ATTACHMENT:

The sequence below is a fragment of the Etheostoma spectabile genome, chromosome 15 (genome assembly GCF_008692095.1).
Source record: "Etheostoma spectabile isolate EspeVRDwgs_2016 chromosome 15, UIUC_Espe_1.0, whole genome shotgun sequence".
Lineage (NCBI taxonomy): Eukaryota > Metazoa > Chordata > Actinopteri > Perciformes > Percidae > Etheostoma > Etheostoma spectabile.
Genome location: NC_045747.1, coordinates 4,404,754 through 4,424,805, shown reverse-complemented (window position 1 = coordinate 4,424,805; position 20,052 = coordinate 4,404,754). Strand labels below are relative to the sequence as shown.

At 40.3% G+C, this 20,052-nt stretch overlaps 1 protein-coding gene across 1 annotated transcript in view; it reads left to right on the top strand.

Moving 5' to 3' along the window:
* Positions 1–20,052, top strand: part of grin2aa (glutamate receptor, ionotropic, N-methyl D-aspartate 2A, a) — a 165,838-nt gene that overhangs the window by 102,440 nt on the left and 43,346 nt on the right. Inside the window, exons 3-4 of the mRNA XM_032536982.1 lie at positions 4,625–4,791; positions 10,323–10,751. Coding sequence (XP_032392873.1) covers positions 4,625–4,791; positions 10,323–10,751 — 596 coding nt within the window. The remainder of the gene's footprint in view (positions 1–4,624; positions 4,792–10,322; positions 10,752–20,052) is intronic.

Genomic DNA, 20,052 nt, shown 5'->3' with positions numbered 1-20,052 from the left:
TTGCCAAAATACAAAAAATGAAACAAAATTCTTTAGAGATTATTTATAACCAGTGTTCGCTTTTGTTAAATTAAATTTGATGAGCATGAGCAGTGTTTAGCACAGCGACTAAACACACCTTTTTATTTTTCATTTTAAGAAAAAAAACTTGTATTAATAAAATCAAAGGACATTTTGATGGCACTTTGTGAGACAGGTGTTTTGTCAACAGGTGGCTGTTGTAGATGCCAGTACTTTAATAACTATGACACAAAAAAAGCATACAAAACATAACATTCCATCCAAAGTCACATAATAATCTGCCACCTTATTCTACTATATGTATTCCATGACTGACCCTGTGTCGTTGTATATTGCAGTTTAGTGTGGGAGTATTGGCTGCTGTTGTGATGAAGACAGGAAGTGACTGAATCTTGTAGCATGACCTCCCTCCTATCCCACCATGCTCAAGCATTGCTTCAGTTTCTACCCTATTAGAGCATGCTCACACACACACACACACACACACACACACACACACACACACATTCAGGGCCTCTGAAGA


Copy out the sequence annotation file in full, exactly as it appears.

The sequence below is a fragment of the Etheostoma spectabile genome, chromosome 15 (genome assembly GCF_008692095.1).
Source record: "Etheostoma spectabile isolate EspeVRDwgs_2016 chromosome 15, UIUC_Espe_1.0, whole genome shotgun sequence".
Lineage (NCBI taxonomy): Eukaryota > Metazoa > Chordata > Actinopteri > Perciformes > Percidae > Etheostoma > Etheostoma spectabile.
Genome location: NC_045747.1, coordinates 4,404,754 through 4,424,805, shown reverse-complemented (window position 1 = coordinate 4,424,805; position 20,052 = coordinate 4,404,754). Strand labels below are relative to the sequence as shown.

At 40.3% G+C, this 20,052-nt stretch overlaps 1 protein-coding gene across 1 annotated transcript in view; it reads left to right on the top strand.

Moving 5' to 3' along the window:
* Positions 1–20,052, top strand: part of grin2aa (glutamate receptor, ionotropic, N-methyl D-aspartate 2A, a) — a 165,838-nt gene that overhangs the window by 102,440 nt on the left and 43,346 nt on the right. Inside the window, exons 3-4 of the mRNA XM_032536982.1 lie at positions 4,625–4,791; positions 10,323–10,751. Coding sequence (XP_032392873.1) covers positions 4,625–4,791; positions 10,323–10,751 — 596 coding nt within the window. The remainder of the gene's footprint in view (positions 1–4,624; positions 4,792–10,322; positions 10,752–20,052) is intronic.

Genomic DNA, 20,052 nt, shown 5'->3' with positions numbered 1-20,052 from the left:
TTGCCAAAATACAAAAAATGAAACAAAATTCTTTAGAGATTATTTATAACCAGTGTTCGCTTTTGTTAAATTAAATTTGATGAGCATGAGCAGTGTTTAGCACAGCGACTAAACACACCTTTTTATTTTTCATTTTAAGAAAAAAAACTTGTATTAATAAAATCAAAGGACATTTTGATGGCACTTTGTGAGACAGGTGTTTTGTCAACAGGTGGCTGTTGTAGATGCCAGTACTTTAATAACTATGACACAAAAAAAGCATACAAAACATAACATTCCATCCAAAGTCACATAATAATCTGCCACCTTATTCTACTATATGTATTCCATGACTGACCCTGTGTCGTTGTATATTGCAGTTTAGTGTGGGAGTATTGGCTGCTGTTGTGATGAAGACAGGAAGTGACTGAATCTTGTAGCATGACCTCCCTCCTATCCCACCATGCTCAAGCATTGCTTCAGTTTCTACCCTATTAGAGCATGCTCACACACACACACACACACACACACACACACACACACACACATTCAGGGCCTCTGAAGA